DDR3 to Dominate PC main memory market in Q2

El Segundo, Calif. — Double data rate (DDR3) SDRAM is projected to dominate the next-generation main memory technology for PCs in the second quarter of 2010, according to iSuppli Corp.

iSuppli predicts DDR3 shipments will account for more than half of the global DRAM market by the second quarter of 2010, surpassing DDR2 for the first time as the leading technology for PC main memory. DDR3’s share of the DRAM market in terms of gigabit-equivalent shipments will rise to 50.9 percent in the second quarter of 2010, up from just 1 percent in the second quarter of 2008 and 14.2 percent in the second quarter of 2009, according to iSuppli.

iSuppli said by the end of 2010, DDR3 will account for 71 percent of shipments.


“DDR3 is 50 percent faster than today’s dominant DRAM technology, DDR2, while using about 30 percent less power,” said Mike Howard, senior DRAM analyst for iSuppli, in a statement. “For PC users across the board, this means faster performance. For notebook users, it can result in longer battery life.”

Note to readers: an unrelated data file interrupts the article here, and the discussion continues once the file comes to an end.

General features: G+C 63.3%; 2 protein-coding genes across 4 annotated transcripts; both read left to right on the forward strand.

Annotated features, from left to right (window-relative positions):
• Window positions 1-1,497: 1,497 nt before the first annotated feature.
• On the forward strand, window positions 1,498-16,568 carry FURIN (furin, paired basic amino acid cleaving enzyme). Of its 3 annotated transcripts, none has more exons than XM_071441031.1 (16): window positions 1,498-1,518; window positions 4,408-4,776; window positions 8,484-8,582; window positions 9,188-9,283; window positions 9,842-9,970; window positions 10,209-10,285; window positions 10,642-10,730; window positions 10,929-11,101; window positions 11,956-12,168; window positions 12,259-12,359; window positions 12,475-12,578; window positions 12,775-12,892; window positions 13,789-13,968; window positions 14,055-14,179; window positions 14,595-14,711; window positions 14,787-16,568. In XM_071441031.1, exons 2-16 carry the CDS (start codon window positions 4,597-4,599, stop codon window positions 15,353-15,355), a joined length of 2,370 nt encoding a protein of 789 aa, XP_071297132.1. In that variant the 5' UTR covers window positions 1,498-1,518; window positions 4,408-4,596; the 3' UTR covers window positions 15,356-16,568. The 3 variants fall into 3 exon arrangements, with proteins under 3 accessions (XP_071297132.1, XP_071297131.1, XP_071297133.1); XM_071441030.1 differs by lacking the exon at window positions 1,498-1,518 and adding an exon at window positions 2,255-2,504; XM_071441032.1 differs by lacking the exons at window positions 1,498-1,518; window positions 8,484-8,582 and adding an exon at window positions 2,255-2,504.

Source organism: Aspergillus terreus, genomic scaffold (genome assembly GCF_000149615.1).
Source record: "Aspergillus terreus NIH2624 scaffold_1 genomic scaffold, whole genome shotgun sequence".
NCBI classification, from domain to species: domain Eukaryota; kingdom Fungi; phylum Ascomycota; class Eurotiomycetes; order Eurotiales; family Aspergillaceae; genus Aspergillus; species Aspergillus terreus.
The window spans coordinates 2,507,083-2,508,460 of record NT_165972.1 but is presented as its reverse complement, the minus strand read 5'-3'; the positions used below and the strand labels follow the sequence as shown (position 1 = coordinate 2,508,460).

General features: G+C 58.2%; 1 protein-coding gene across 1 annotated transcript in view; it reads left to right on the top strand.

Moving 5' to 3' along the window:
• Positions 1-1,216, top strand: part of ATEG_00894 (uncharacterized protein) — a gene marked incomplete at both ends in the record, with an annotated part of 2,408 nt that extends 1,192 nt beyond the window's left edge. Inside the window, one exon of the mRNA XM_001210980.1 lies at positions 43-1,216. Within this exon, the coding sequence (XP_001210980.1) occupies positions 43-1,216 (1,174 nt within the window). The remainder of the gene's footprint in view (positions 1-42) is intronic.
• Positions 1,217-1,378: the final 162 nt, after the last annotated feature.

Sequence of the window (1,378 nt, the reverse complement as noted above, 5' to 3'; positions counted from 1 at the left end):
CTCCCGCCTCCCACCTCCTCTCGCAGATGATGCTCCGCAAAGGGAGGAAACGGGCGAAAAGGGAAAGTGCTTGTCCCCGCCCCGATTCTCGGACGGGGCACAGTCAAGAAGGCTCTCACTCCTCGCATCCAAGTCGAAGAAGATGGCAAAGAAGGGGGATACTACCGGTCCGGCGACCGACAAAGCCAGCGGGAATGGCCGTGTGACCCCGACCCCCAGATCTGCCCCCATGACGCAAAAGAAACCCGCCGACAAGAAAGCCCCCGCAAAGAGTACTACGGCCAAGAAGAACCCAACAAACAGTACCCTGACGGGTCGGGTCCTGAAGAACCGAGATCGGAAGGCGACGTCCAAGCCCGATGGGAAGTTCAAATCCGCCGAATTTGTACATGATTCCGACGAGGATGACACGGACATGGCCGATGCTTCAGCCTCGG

The report, DDR2 to DDR3 – The Anatomy of a Technology Transition, also reveals that two major factors are driving the industry’s transition to DDR3: new Intel Corp. microprocessors and the increasing manufacturability of the part. Intel’s latest-generation microprocessor microarchitecture, dubbed Nehalem, uses a memory controller that supports only DDR3, unlike the previous Penryn line, which works with both DDR2 and DDR3. With Intel transitioning its microprocessor line to Nehalem-based chips, PC makers will have no choice but to migrate to DDR3 SDRAM, said iSuppli.

On the supply side, production of DDR3 has advanced to the point were memory makers can produce it at a competitive cost using leading-edge semiconductor process technology, which has resulted in all major DRAM suppliers producing DDR3, said iSuppli.

As availability has increased and prices for DDR3 have fallen, the cost of DDR2 to PC makers actually has risen in recent months because of supply constraints, said iSuppli. Despite the rapid rise of DDR3, iSuppli expects DDR2 to command significant volumes throughout 2010, accounting for 15.4 percent of gigabit-equivalent shipments the fourth quarter.

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